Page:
The upshot is that a veterinarian is obligated to provide quality ongoing care. However, they are also generally entitled to require an initial deposit, followed by additional payments on account as a medical case moves forward. While it may be an uncomfortable thing to have to do, veterinarians should request additional deposit amounts as a hospitalization episode moves forward. We are obligated to provide quality treatment when we provide care, but we don't have to carry that treatment out indefinitely with only a guess as to whether payment will eventually be rendered.

  • Explain the most-costly scenario to clients at the outset.

You probably don't need to take the time to outline your entire recommended protocol to all clients. Those who have paid in the past and have learned to trust you know that you will try to do the right thing. Also, they can rely on you to check with them before performing costly or unanticipated tests and procedures.

The clients who must get the full explanation are the ones who you probably are least inclined to fully advise: These pet owners are those who:

1) you least want to engage in conversation because they seem obnoxious or dense; and

2) are least likely to be able to afford the work you are detailing. Why do these folks need every detail? There are several reasons:

The obnoxious ones will likely later claim you never told them exactly what you were going to do, so therefore they shouldn't have to pay for it.

The dense ones will nod with understanding and later refuse to pay because they didn't get an understandable assessment of the potential cost.

The "bad-pay" folks know that they will insist that you do anything and everything for their pets. These people don't want to be bored with details. "Just take the cat in and get started. Doc, we'll pay whatever it costs ..."

By being advised of the details of what would constitute the "best practice" in the care of their pet, these questionable clients are placed in the position where they have to make a decision. The client can:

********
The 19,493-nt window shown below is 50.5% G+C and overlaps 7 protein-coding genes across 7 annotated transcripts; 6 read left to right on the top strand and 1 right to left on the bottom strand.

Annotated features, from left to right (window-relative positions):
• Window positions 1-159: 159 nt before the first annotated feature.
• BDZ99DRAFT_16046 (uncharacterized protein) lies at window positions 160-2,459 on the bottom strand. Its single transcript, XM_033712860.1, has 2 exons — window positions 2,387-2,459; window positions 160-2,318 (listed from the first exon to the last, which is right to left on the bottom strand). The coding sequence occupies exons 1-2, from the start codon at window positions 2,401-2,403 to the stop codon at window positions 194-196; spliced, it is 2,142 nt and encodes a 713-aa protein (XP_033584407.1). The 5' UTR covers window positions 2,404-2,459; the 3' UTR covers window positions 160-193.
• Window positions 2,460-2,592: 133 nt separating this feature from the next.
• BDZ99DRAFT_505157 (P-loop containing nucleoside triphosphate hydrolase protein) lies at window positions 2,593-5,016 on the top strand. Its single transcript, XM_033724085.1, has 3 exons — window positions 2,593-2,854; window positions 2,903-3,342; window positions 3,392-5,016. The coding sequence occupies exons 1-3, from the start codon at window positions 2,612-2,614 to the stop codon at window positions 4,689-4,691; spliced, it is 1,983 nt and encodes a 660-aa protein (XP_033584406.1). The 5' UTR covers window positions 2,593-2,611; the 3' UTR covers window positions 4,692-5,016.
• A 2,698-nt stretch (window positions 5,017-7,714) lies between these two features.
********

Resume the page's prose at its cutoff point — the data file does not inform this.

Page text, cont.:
1) Establish the financial limitations that they want you to respect, thereby taking the "infinite" patient value out of the equation and pushing the case further into the "property" category; cost-cutting measures then can be discussed with full disclosure and acquiescence on the part of the owner.

2) Acknowledge that they understand their obligation to pay you for the full scope of appropriate care and, by inference, their obligation to release you from the obligation to perform continuing care in the event that they fail to continue to pay or make satisfactory payment arrangements.

3) Elect to pursue treatment elsewhere. Depending on the circumstances, this decision might need to be deferred until after life-saving critical care is undertaken.

As always, it is critical to document as fully as possible both the details of your explanation and the specifics of the client's responses. As students are told in veterinary school, "If it isn't in the record, it didn't happen." This is always true and in addition, a completely documented record will help in your efforts to collect full payment through litigation, collection or otherwise.

Dr. Allen is president of the Associates in Veterinary Law P.C., which provides legal and consulting services exclusively to veterinarians. He may be contacted at (607) 754-1510 or